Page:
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  • Case Study: Yearbook Yourself

    Filed Under: Why Design   Tags: user research, web design
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    Client
    Taubman
    Project Title
     YearbookYourself.com
    Duration
    July-October 2009 (back-to-school season)
    Team

    Colle+McVoy

    • Mike Caguin, executive creative director
    • Eric Husband, group creative director
    • Todd Zerger, associate creative director
    • Grant Eull, senior designer
    • Barrett Haroldson, senior designer
    • Nina Orezzoli, art director
    • Tim Blevins, copywriter
    • Lee Hanson, copywriter
    • Jason Striegel, creative technology director
    • Andrew Charon, senior interactive creative developer
    • Bridget Charon, interactive producer
    • Hilary LeBon, interactive account director
    • Aaron O'Keefe, account supervisor
    • Michelle Frys, account director
    • Meagan Kato, account planner
    • Chris Peters, senior art buyer
    • Kyle Phillips, interactive creative developer
    • Julie Kaloides, interactive creative developer
    Taubman
    • Glenda Cole, VP, sponsorship and center marketing
    • Amy Drouillard, manager, center marketing
    • Anna Tschirhart, marketing specialist
    Description

    Introduction and justification

    In 2008, Taubman, an owner and manager of 20 upscale shopping malls across the United States, asked Colle+McVoy to help create a back-to-school campaign with an emphasis on trends and value. So we turned to that famous (or infamous) item that comes to mind when you think of school and fashion: the yearbook. YearbookYourself.com let teens and their parents travel back through the decades while learning about today's trends and back-to-school sales and offers. The site became so popular that we brought it back for the 2009 season. Here's a look at the campaign's sophomore year.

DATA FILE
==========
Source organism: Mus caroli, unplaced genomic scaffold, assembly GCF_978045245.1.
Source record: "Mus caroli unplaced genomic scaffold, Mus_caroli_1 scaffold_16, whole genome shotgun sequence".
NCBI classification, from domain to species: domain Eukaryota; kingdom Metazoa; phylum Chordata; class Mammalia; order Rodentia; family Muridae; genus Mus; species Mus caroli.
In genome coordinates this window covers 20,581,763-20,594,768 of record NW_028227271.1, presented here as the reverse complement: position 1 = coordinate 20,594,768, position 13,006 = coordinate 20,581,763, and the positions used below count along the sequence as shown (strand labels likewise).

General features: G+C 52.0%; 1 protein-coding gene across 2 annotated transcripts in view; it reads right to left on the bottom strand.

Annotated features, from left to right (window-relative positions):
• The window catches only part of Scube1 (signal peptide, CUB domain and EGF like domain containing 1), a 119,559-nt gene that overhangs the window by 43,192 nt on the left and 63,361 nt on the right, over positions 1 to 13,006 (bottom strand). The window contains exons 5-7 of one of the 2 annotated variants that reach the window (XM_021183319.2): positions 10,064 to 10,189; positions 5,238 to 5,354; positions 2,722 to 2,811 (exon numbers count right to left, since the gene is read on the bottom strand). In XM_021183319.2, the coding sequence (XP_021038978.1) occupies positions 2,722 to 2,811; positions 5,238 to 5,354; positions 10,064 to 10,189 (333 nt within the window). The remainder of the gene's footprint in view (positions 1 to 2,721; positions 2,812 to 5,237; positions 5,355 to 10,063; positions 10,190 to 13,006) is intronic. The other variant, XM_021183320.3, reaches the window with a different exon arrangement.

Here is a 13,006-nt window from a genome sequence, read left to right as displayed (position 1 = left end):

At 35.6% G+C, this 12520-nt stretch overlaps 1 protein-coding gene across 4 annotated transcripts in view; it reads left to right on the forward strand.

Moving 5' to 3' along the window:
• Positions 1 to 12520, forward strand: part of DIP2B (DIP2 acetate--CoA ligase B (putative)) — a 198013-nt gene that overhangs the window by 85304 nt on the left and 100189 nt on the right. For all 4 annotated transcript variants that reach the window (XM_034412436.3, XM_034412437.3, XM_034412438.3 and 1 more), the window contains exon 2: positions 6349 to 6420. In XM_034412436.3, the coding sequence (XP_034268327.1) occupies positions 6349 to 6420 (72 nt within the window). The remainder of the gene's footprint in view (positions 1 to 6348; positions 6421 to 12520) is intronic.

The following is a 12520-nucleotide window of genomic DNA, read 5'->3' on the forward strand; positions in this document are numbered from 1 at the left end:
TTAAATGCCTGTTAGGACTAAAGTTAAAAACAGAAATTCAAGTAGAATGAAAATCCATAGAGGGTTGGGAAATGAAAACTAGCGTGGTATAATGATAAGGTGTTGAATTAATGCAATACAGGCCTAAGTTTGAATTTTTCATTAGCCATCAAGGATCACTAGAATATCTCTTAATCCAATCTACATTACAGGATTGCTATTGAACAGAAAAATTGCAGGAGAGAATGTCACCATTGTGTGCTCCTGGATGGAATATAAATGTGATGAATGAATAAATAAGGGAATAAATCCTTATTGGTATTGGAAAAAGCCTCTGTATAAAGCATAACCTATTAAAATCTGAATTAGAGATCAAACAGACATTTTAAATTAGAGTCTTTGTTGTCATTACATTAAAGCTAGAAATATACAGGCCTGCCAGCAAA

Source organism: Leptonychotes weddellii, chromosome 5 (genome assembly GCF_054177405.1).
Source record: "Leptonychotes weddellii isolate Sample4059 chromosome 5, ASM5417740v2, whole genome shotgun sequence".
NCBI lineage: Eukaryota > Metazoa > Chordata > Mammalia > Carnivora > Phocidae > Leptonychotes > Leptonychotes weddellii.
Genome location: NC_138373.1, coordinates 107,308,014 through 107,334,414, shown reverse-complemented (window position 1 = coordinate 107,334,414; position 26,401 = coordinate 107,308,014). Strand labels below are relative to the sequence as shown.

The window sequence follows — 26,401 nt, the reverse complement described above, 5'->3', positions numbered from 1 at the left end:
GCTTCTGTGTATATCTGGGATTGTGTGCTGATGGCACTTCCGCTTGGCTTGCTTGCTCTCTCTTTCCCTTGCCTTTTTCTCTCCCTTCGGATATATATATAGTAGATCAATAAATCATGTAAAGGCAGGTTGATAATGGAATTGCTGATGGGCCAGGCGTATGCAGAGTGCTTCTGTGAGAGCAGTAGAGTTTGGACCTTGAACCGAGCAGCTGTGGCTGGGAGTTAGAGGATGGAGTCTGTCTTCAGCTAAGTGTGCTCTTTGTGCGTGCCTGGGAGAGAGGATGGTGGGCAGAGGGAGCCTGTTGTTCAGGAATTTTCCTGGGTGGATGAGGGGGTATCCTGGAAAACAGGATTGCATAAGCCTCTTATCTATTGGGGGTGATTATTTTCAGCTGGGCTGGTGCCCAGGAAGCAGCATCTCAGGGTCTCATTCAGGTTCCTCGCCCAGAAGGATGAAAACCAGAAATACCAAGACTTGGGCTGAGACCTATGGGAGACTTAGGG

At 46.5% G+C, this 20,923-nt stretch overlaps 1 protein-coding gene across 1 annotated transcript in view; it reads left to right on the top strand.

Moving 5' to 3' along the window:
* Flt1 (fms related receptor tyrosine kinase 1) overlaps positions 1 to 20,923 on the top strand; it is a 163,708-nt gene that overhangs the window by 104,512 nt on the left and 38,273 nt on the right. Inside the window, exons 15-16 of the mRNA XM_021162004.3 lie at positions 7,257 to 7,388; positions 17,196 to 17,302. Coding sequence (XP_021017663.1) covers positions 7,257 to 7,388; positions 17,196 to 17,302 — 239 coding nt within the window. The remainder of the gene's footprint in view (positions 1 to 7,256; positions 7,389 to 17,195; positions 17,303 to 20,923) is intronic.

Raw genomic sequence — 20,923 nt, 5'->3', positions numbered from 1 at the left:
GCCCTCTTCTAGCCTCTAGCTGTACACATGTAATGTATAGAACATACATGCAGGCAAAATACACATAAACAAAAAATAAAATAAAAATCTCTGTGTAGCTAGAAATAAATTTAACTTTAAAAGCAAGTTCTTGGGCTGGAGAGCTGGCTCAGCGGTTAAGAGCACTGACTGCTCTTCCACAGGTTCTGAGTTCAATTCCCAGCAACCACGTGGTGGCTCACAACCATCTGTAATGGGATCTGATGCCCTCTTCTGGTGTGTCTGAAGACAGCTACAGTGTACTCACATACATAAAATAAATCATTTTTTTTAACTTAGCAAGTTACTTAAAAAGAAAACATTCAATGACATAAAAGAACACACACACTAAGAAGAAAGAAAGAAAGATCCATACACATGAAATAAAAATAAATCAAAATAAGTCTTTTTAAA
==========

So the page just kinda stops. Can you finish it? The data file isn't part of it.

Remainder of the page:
The Goal

    Back-to-school season is a well-worn path in retail. Beyond creating a fresh, fun experience to break through the morass of traditional back-to-school promotional messaging (“Look cool for school! For less!”), we needed to convince teens and their parents-the ones who are usually footing the bill, after all-that Taubman malls not only have the hottest stores and fashions, but there are great deals to be had. Specific objectives were:

    • Increase traffic to Taubman mall websites over the previous back-to-school time period.
    • Generate awareness of each mall's unique store mix and the deals that each retailer offers.
    • Rely heavily on the power of social media to leverage a modest budget.

    Methodology

    Throughout the creation of the site, we always came back to one strategy: keep it simple and focus on the output. The more realistic the photo, the more likely a user would share it with their friends and family.

    Site design became an exercise in restraint-we embraced the yearbook/high school look, but worked to avoid the clichés. Users were guided down a simple path that easily allowed them to make it look like they were the star of an era, be it the '70s with an afro or the '80s with a feathered hairdo.

    • Links to geo-targeted Taubman content were integrated into the online experience and allowed us to populate relevant store and trend content based on a user's location. For example: someone in Los Angeles would see a Beverly Center version of the site, complete with that particular mall's store mix and offers (read: lots of XML).